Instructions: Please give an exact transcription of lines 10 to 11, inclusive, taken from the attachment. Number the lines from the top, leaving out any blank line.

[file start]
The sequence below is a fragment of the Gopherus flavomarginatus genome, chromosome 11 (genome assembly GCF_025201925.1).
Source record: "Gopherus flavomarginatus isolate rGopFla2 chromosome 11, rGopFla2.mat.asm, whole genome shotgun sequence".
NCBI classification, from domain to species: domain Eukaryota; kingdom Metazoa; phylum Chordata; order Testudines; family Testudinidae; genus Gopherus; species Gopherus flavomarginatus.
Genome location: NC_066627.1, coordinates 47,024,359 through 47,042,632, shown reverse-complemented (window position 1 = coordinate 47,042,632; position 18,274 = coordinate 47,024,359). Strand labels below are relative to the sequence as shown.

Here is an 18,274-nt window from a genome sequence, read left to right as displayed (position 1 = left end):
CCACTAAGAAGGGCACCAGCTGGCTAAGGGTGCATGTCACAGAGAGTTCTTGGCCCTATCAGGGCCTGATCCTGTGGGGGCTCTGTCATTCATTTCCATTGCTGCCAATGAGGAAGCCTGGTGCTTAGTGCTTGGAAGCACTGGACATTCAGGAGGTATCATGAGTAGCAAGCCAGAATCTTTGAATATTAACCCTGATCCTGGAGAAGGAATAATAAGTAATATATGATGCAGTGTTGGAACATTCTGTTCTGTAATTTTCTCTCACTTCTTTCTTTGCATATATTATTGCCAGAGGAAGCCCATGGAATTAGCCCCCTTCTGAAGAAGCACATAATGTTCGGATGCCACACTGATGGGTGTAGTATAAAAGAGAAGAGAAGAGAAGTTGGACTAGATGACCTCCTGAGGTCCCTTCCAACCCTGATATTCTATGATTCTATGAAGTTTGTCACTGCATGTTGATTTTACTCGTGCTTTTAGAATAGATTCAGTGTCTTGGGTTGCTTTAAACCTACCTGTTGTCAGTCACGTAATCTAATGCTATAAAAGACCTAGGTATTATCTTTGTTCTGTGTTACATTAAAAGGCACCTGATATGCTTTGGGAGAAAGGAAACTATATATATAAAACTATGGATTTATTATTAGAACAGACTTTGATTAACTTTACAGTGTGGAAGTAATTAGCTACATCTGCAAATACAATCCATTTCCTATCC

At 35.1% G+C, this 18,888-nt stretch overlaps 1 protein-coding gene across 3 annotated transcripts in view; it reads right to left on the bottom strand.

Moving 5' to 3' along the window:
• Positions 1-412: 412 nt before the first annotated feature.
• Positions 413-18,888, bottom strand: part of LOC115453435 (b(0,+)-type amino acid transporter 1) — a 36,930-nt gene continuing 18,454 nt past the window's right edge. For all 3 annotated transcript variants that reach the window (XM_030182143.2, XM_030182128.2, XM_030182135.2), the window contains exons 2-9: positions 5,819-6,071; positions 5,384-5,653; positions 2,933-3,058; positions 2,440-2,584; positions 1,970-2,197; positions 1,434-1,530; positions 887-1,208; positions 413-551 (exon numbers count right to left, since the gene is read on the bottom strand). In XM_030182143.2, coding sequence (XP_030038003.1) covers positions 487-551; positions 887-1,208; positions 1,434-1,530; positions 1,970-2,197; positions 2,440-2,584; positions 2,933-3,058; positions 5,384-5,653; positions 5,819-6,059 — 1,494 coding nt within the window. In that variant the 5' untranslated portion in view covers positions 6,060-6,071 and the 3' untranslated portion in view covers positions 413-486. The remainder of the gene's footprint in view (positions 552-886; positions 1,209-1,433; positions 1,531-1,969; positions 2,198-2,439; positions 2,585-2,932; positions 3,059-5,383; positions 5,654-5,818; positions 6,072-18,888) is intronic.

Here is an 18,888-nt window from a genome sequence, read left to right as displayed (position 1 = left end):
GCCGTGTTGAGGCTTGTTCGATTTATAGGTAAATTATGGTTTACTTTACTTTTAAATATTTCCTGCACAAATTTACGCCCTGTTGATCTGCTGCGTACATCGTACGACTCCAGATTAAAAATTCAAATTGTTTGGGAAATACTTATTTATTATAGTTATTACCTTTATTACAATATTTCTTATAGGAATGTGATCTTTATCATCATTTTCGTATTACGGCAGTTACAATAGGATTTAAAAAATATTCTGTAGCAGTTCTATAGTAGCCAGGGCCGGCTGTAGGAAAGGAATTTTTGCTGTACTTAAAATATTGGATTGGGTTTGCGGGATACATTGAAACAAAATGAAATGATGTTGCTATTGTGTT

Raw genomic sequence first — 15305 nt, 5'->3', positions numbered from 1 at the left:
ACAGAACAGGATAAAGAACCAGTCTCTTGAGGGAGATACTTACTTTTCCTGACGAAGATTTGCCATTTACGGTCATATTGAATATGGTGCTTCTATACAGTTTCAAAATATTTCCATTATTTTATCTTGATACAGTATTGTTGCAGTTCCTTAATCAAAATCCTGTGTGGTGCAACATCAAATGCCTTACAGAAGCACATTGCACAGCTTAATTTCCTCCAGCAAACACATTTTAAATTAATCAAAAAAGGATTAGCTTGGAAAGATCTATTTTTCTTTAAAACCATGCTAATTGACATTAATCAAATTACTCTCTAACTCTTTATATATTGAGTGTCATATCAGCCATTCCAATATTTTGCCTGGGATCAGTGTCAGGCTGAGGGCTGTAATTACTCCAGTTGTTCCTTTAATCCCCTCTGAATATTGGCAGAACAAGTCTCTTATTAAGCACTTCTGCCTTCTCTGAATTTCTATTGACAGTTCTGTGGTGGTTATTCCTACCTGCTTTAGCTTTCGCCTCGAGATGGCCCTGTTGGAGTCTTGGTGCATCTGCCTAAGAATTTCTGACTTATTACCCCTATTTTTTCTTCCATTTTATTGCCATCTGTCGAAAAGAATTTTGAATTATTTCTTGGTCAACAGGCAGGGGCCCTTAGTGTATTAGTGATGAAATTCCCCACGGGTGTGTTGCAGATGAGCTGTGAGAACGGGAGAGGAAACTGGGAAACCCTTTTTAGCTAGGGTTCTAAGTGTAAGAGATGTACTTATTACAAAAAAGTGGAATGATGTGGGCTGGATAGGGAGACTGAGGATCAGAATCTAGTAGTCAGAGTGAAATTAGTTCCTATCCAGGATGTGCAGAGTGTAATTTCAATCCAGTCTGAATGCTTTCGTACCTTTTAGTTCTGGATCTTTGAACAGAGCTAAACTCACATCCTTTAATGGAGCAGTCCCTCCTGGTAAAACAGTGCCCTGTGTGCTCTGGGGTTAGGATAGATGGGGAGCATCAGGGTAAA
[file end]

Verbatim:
• Positions 413-18,888, bottom strand: part of LOC115453435 (b(0,+)-type amino acid transporter 1) — a 36,930-nt gene continuing 18,454 nt past the window's right edge. For all 3 annotated transcript variants that reach the window (XM_030182143.2, XM_030182128.2, XM_030182135.2), the window contains exons 2-9: positions 5,819-6,071; positions 5,384-5,653; positions 2,933-3,058; positions 2,440-2,584; positions 1,970-2,197; positions 1,434-1,530; positions 887-1,208; positions 413-551 (exon numbers count right to left, since the gene is read on the bottom strand). In XM_030182143.2, coding sequence (XP_030038003.1) covers positions 487-551; positions 887-1,208; positions 1,434-1,530; positions 1,970-2,197; positions 2,440-2,584; positions 2,933-3,058; positions 5,384-5,653; positions 5,819-6,059 — 1,494 coding nt within the window. In that variant the 5' untranslated portion in view covers positions 6,060-6,071 and the 3' untranslated portion in view covers positions 413-486. The remainder of the gene's footprint in view (positions 552-886; positions 1,209-1,433; positions 1,531-1,969; positions 2,198-2,439; positions 2,585-2,932; positions 3,059-5,383; positions 5,654-5,818; positions 6,072-18,888) is intronic.

Here is an 18,888-nt window from a genome sequence, read left to right as displayed (position 1 = left end):